After hiding in the bush for more than a year, families in the northern Central African Republic (CAR) regions of Ouaham and Nana Grebizi are starting to return to their roadside villages.
Clashes between government forces and the Armée Populaire pour la Restauration de la Démocratie (APRD, People’s Army for the Restoration of Democracy) rebel movement towards the end of 2006 led to the exodus of tens of thousands of people from dozens of villages along the road linking the towns of Kabo and Kaga Bandoro, about 100km to the southeast.
Such sudden large-scale population movements took place across huge swathes of the north, with almost 200,000 civilians fleeing their homes.
It was not the actual battles between soldiers and insurgents that prompted the flight as actions by government troops to deny the rebels shelter and sanctuary.
Many people said the army considered anyone left in the villages to be rebels.
"Tens of thousands of homes have been burned to the ground …in different parts of northern CAR, with some villages being completely destroyed during reprisals by armed forces," according to the UN Refugee Agency (UNHCR).
"[A]rbitrary arrests, torture, summary execution, forced recruitment, gender-based violence and looting of private property" were also common, UNHCR stated in a briefing document.
Keen to stay close to their fields of manioc and groundnuts, which provide the only livelihood for most, the displaced tended to set up temporary homes close to their villages. In the absence of many international humanitarian actors they survived as best they could.
"When we conducted an assessment mission here in December 2006, all of the villages on this road were totally empty," Joseph Benamse of the UN’s Office for the Coordination of Humanitarian Affairs (OCHA), told IRIN.
"Even if people came back to their villages to collect drinking water, they would run away as soon as they heard a vehicle approaching," he added.
A few of the villages are still abandoned but life has begun to return to most. All along the road, villagers could be seen rebuilding their homes and laying new straw roofs, often not far from APRD checkpoints manned by youths armed with crude hunting rifles.
"At first, about a year ago, some people started coming back during the day," Maurice Daba, a resident of Waki II, a village 34km southeast of Kabo, told IRIN.
"In October  we began to move back permanently after aid workers told us it was calm and most people have now returned," added Daba.
Food is the most pressing concern. “We did manage to plant last year but bandits [now the biggest security threat across northern CAR] made it difficult to reach our crops so we were not able to harvest much,” said Daba.
"Now we don’t have seeds to sow this season. We will get some if we get money, but money is tight. I don’t see how we can get seeds before the rains start in a few weeks," he added.
Daba and other Waki villagers survive on wild roots, some of which need to be soaked for a day before eating, he explained, adding that the last time he had seen a food distribution was in September 2007.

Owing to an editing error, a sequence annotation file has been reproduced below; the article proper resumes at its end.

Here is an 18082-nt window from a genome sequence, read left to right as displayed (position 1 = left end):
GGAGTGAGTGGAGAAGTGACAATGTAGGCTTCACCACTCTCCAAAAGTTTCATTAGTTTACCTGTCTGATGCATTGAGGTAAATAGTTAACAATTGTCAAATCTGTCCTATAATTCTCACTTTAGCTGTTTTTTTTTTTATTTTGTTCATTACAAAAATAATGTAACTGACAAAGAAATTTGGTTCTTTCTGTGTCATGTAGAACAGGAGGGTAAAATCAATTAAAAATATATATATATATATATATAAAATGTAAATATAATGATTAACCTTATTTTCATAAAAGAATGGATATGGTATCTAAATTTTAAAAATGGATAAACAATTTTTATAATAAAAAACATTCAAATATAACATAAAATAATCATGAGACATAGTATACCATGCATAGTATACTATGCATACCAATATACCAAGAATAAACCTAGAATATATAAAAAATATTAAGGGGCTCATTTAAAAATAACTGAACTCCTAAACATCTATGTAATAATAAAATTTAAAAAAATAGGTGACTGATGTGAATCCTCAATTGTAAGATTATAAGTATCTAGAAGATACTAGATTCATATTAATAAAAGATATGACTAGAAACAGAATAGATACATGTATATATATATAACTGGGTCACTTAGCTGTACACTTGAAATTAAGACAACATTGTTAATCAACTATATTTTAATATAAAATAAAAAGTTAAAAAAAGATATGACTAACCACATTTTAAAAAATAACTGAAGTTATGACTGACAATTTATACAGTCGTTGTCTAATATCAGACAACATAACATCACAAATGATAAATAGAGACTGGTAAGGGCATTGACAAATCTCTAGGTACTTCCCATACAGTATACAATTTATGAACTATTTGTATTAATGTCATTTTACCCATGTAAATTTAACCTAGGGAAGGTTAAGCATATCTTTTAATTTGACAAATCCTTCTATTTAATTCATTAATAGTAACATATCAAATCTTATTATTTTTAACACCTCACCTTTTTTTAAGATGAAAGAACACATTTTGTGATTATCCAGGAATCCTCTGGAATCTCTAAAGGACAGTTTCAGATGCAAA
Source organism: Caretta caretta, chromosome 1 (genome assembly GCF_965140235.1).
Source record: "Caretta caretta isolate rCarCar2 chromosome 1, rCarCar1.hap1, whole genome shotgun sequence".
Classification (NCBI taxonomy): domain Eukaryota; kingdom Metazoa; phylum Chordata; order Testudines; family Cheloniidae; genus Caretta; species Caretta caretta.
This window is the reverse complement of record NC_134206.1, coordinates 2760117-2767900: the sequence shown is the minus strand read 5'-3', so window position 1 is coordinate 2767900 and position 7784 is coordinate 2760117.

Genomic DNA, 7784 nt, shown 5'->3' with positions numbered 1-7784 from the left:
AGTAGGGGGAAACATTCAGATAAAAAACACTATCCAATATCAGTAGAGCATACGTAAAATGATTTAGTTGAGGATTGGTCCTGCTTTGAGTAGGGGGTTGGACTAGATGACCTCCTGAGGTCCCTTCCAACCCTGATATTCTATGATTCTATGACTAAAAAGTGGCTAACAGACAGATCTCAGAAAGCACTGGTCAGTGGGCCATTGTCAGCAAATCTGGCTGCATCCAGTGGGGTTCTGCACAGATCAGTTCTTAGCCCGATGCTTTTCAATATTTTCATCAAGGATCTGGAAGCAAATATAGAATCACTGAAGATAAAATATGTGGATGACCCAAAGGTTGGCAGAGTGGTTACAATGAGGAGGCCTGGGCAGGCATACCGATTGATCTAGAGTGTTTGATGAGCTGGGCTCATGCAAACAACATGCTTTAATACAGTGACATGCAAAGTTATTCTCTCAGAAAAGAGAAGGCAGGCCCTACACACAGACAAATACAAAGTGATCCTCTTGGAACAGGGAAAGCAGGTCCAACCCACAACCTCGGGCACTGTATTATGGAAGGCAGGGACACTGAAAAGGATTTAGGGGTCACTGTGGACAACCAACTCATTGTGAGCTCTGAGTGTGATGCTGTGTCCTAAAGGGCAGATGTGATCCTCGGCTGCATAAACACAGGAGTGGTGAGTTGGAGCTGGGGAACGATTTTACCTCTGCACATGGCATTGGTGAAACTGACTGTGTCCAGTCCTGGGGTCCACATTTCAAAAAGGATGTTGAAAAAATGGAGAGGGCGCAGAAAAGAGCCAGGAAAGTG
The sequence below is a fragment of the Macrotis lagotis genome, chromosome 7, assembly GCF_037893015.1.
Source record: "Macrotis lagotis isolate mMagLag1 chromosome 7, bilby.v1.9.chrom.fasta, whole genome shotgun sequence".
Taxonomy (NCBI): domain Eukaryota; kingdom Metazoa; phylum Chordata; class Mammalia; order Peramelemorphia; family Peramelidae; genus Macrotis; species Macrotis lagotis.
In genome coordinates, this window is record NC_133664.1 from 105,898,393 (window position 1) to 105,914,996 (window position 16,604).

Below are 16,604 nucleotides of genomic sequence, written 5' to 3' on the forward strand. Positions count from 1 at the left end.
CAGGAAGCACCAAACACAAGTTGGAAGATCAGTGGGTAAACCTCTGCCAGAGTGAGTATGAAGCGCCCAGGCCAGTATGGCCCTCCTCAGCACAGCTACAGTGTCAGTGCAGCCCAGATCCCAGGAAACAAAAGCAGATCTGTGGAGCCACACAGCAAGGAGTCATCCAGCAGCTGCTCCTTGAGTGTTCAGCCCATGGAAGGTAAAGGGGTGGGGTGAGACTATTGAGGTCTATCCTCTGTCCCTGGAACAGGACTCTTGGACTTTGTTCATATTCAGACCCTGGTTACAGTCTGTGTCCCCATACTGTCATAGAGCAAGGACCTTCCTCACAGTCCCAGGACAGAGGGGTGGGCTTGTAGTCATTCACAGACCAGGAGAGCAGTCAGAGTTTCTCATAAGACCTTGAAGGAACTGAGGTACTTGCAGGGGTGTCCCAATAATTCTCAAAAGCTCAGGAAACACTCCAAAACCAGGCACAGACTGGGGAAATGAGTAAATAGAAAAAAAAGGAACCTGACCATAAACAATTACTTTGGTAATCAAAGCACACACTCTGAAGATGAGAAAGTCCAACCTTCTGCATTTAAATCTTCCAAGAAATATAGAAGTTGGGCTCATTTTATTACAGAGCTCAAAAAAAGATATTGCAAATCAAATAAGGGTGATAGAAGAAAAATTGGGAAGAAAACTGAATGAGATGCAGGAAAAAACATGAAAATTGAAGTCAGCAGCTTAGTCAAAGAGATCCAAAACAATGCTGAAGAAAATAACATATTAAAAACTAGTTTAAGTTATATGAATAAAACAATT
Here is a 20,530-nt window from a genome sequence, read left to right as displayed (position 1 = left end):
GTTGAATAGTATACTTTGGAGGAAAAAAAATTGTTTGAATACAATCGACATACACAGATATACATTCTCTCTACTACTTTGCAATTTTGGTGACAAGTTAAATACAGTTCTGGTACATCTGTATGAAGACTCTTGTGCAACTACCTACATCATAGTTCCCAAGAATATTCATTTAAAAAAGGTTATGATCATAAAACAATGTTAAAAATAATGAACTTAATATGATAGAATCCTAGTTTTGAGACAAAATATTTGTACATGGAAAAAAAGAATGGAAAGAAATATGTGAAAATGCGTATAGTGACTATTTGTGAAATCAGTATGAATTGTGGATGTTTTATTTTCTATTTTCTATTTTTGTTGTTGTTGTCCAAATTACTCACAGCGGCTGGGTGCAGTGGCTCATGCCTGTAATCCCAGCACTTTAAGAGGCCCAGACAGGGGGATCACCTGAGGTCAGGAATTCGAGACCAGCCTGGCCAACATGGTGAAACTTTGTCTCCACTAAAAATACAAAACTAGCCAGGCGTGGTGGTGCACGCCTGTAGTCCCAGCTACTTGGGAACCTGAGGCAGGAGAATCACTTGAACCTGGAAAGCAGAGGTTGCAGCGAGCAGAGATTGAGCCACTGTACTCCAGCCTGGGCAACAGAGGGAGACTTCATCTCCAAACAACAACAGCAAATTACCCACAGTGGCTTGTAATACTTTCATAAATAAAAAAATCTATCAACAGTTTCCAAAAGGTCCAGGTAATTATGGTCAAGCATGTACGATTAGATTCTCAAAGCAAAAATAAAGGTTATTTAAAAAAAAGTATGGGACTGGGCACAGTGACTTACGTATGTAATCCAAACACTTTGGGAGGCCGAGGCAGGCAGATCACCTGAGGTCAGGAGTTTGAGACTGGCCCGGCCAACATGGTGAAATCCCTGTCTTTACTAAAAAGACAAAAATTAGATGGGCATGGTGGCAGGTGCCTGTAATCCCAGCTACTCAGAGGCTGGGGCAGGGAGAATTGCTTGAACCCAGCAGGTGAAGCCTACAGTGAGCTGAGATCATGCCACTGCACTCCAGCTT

Residents of Bakaba, 18km northwest of Kaga-Bandoro, told a similar tale of lacking seeds and tools for the coming planting season and of having to survive on food they could forage from the bush.
However, the soil in much of CAR is very fertile, and bush meat provides an essential source of protein for many. Mangos, papayas, grapefruits and oranges, which ripen at different times of the year, have also helped to temper levels of acute malnutrition.
And the UN’s World Food Programme (WFP) is distributing in the area, either directly through schools or NGO partners such as CARITAS, to some 30,000 displaced people in the Kago-Bandoro area.
Help at hand
A recent surge in humanitarian actors, from just five NGOs in 2006 to more than 20 in March 2008, has helped to mitigate the hardship.
A couple of thousand people living along the Kabo-Kaga-Bandoro axis are benefiting from a cash-for-work road rehabilitation scheme run by ACTED and Solidarité (which also distributes essential seeds and tools along this road), with funding from the European Commission’s Humanitarian Office.
The International Rescue Committee (IRC) and UN Children’s Fund (UNICEF), with UNHCR, have been sensitising both rebels and state forces to human rights, explaining the provisions of international instruments, such as the Geneva Conventions and the Guiding Principles on Internal Displacement.
Bisimwa Ruhana-Mirinde, IRC’s medical coordinator in Kaga-Bandoro, believes these efforts have paid off. "Travellers along the road are no longer forced to make payments at barriers. Fewer people are now being beaten up in their villages. Food distributed by aid agencies is not looted any more," he told IRIN.
IRC also took over the regional hospital in Kaga-Bandoro in late 2006, at a time of frequent clashes between rebels and government forces, who controlled territory to the north and south of the town respectively.
"It was a kind of phantom hospital, with no medicines, just one doctor and only five or six consultations a day. Now we see about 150 patients a day and have a working operating theatre," Boris Varnitzky, IRC country director in CAR, told IRIN.
The primary healthcare system in the area is also being revamped with help from Merlin, a British NGO. Thanks to this programme, 11 dilapidated and looted health facilities are being rehabilitated and, like Kabo hospital, care and medicines are free.
However, CAR’s near-bankrupt economy means there is a long way to go before healthcare provision returns to "normal", as Arsen Mossio, the head of one health centre near Kaga-Bandoro, explained. "I’m owed 27 months of salary," he said.